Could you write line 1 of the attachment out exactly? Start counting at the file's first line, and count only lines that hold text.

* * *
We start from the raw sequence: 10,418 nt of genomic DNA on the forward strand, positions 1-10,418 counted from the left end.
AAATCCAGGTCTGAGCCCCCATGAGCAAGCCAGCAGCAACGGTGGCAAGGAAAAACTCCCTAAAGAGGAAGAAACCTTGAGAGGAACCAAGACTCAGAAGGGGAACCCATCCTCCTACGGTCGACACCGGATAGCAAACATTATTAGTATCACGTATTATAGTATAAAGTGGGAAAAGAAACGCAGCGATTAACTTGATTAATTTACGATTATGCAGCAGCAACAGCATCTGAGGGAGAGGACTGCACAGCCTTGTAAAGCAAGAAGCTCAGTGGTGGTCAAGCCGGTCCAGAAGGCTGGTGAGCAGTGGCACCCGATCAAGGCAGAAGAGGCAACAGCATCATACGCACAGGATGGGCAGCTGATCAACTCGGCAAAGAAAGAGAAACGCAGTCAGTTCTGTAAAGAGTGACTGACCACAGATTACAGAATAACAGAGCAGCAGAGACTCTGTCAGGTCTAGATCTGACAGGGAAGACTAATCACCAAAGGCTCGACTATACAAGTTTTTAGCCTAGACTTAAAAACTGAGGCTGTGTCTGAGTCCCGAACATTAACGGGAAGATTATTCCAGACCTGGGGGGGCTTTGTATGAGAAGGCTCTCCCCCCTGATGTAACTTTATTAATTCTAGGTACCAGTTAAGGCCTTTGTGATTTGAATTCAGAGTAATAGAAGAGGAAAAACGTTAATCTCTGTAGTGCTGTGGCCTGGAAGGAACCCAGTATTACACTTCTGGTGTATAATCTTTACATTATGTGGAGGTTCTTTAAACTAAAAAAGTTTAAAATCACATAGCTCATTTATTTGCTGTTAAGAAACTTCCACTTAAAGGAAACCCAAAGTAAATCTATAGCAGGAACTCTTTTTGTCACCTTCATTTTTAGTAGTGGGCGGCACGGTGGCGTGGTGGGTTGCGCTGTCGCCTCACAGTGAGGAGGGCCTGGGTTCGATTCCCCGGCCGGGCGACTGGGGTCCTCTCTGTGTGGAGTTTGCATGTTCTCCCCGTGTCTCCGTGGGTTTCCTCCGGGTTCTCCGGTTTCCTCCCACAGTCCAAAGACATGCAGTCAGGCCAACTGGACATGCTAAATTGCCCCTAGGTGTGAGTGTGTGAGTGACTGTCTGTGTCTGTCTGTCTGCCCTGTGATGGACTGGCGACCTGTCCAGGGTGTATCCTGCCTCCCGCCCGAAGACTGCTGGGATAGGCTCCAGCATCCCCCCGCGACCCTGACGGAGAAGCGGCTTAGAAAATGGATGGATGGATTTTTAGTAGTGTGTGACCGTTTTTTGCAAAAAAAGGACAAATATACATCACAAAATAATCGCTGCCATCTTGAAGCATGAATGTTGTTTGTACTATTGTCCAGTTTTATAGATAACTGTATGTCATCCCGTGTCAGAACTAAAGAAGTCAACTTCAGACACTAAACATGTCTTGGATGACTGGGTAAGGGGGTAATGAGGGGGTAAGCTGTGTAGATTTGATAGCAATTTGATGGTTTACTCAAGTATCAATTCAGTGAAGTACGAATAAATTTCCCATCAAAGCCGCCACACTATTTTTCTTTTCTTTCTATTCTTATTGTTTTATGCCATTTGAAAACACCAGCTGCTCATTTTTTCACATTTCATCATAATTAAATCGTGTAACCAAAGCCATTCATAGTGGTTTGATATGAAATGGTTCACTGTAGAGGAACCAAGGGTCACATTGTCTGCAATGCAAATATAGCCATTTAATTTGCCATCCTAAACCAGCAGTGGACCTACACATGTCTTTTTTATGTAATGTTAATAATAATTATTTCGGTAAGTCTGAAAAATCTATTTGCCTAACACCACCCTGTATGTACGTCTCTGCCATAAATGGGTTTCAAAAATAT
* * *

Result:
We start from the raw sequence: 10,418 nt of genomic DNA on the forward strand, positions 1-10,418 counted from the left end.